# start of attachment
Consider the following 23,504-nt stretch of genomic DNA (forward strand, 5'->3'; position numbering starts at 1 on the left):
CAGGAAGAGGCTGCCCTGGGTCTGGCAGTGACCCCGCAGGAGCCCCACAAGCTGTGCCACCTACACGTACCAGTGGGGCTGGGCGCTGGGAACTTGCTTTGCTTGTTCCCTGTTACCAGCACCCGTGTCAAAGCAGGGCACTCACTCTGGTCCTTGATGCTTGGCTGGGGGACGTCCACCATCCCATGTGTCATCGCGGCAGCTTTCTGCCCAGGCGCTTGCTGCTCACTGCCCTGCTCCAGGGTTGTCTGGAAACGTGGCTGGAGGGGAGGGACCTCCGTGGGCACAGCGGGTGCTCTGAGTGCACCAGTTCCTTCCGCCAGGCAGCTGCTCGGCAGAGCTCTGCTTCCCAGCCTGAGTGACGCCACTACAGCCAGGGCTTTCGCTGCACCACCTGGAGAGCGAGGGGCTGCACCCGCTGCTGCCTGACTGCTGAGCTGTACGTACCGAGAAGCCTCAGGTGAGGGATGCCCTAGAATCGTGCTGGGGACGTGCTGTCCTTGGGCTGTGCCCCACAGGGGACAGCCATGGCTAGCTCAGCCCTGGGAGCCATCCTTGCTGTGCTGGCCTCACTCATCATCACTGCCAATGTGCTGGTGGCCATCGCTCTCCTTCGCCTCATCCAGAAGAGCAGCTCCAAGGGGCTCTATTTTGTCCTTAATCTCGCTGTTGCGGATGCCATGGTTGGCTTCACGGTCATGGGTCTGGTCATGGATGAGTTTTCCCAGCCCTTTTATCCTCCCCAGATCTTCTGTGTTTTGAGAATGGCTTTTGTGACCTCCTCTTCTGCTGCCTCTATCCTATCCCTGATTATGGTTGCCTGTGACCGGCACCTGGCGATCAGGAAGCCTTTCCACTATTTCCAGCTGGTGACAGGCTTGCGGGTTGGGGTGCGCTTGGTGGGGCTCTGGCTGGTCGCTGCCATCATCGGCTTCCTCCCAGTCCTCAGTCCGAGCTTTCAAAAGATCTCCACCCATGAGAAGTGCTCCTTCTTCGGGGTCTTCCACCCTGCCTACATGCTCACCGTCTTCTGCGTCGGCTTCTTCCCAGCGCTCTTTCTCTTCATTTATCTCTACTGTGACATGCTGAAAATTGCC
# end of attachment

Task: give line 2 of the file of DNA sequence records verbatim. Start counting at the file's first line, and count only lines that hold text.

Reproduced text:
CAGGAAGAGGCTGCCCTGGGTCTGGCAGTGACCCCGCAGGAGCCCCACAAGCTGTGCCACCTACACGTACCAGTGGGGCTGGGCGCTGGGAACTTGCTTTGCTTGTTCCCTGTTACCAGCACCCGTGTCAAAGCAGGGCACTCACTCTGGTCCTTGATGCTTGGCTGGGGGACGTCCACCATCCCATGTGTCATCGCGGCAGCTTTCTGCCCAGGCGCTTGCTGCTCACTGCCCTGCTCCAGGGTTGTCTGGAAACGTGGCTGGAGGGGAGGGACCTCCGTGGGCACAGCGGGTGCTCTGAGTGCACCAGTTCCTTCCGCCAGGCAGCTGCTCGGCAGAGCTCTGCTTCCCAGCCTGAGTGACGCCACTACAGCCAGGGCTTTCGCTGCACCACCTGGAGAGCGAGGGGCTGCACCCGCTGCTGCCTGACTGCTGAGCTGTACGTACCGAGAAGCCTCAGGTGAGGGATGCCCTAGAATCGTGCTGGGGACGTGCTGTCCTTGGGCTGTGCCCCACAGGGGACAGCCATGGCTAGCTCAGCCCTGGGAGCCATCCTTGCTGTGCTGGCCTCACTCATCATCACTGCCAATGTGCTGGTGGCCATCGCTCTCCTTCGCCTCATCCAGAAGAGCAGCTCCAAGGGGCTCTATTTTGTCCTTAATCTCGCTGTTGCGGATGCCATGGTTGGCTTCACGGTCATGGGTCTGGTCATGGATGAGTTTTCCCAGCCCTTTTATCCTCCCCAGATCTTCTGTGTTTTGAGAATGGCTTTTGTGACCTCCTCTTCTGCTGCCTCTATCCTATCCCTGATTATGGTTGCCTGTGACCGGCACCTGGCGATCAGGAAGCCTTTCCACTATTTCCAGCTGGTGACAGGCTTGCGGGTTGGGGTGCGCTTGGTGGGGCTCTGGCTGGTCGCTGCCATCATCGGCTTCCTCCCAGTCCTCAGTCCGAGCTTTCAAAAGATCTCCACCCATGAGAAGTGCTCCTTCTTCGGGGTCTTCCACCCTGCCTACATGCTCACCGTCTTCTGCGTCGGCTTCTTCCCAGCGCTCTTTCTCTTCATTTATCTCTACTGTGACATGCTGAAAATTGCC